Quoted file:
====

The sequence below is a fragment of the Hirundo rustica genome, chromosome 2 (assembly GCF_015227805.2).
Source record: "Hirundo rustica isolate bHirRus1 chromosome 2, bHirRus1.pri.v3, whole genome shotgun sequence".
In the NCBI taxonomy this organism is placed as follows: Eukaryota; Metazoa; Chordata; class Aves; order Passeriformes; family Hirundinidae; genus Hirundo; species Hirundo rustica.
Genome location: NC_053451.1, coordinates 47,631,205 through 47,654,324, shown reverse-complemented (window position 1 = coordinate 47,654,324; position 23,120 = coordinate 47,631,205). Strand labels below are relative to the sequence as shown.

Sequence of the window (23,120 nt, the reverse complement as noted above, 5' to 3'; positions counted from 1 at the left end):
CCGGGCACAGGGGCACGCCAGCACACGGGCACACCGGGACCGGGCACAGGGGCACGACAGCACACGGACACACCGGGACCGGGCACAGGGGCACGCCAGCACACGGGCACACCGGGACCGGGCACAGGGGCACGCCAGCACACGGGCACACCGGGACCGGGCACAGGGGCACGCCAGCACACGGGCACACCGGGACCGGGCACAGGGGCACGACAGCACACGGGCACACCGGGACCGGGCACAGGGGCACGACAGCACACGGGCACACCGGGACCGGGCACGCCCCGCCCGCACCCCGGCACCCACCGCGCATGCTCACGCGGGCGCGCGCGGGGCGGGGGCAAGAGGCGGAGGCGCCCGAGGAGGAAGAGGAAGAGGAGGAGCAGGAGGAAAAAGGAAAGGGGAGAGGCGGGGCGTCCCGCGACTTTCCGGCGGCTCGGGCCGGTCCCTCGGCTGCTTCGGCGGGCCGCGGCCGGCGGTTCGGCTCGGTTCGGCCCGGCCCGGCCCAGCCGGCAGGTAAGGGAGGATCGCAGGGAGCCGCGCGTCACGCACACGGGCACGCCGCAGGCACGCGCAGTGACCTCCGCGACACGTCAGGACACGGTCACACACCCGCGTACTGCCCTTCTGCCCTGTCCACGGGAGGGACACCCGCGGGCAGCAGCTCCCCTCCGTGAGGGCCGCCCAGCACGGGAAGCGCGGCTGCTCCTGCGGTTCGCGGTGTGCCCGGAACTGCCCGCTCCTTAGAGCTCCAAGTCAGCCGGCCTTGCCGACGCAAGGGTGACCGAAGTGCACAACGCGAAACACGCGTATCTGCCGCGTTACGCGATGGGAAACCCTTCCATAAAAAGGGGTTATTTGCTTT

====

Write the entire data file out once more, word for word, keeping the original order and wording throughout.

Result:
The sequence below is a fragment of the Hirundo rustica genome, chromosome 2 (assembly GCF_015227805.2).
Source record: "Hirundo rustica isolate bHirRus1 chromosome 2, bHirRus1.pri.v3, whole genome shotgun sequence".
In the NCBI taxonomy this organism is placed as follows: Eukaryota; Metazoa; Chordata; class Aves; order Passeriformes; family Hirundinidae; genus Hirundo; species Hirundo rustica.
Genome location: NC_053451.1, coordinates 47,631,205 through 47,654,324, shown reverse-complemented (window position 1 = coordinate 47,654,324; position 23,120 = coordinate 47,631,205). Strand labels below are relative to the sequence as shown.

Sequence of the window (23,120 nt, the reverse complement as noted above, 5' to 3'; positions counted from 1 at the left end):
CCGGGCACAGGGGCACGCCAGCACACGGGCACACCGGGACCGGGCACAGGGGCACGACAGCACACGGACACACCGGGACCGGGCACAGGGGCACGCCAGCACACGGGCACACCGGGACCGGGCACAGGGGCACGCCAGCACACGGGCACACCGGGACCGGGCACAGGGGCACGCCAGCACACGGGCACACCGGGACCGGGCACAGGGGCACGACAGCACACGGGCACACCGGGACCGGGCACAGGGGCACGACAGCACACGGGCACACCGGGACCGGGCACGCCCCGCCCGCACCCCGGCACCCACCGCGCATGCTCACGCGGGCGCGCGCGGGGCGGGGGCAAGAGGCGGAGGCGCCCGAGGAGGAAGAGGAAGAGGAGGAGCAGGAGGAAAAAGGAAAGGGGAGAGGCGGGGCGTCCCGCGACTTTCCGGCGGCTCGGGCCGGTCCCTCGGCTGCTTCGGCGGGCCGCGGCCGGCGGTTCGGCTCGGTTCGGCCCGGCCCGGCCCAGCCGGCAGGTAAGGGAGGATCGCAGGGAGCCGCGCGTCACGCACACGGGCACGCCGCAGGCACGCGCAGTGACCTCCGCGACACGTCAGGACACGGTCACACACCCGCGTACTGCCCTTCTGCCCTGTCCACGGGAGGGACACCCGCGGGCAGCAGCTCCCCTCCGTGAGGGCCGCCCAGCACGGGAAGCGCGGCTGCTCCTGCGGTTCGCGGTGTGCCCGGAACTGCCCGCTCCTTAGAGCTCCAAGTCAGCCGGCCTTGCCGACGCAAGGGTGACCGAAGTGCACAACGCGAAACACGCGTATCTGCCGCGTTACGCGATGGGAAACCCTTCCATAAAAAGGGGTTATTTGCTTT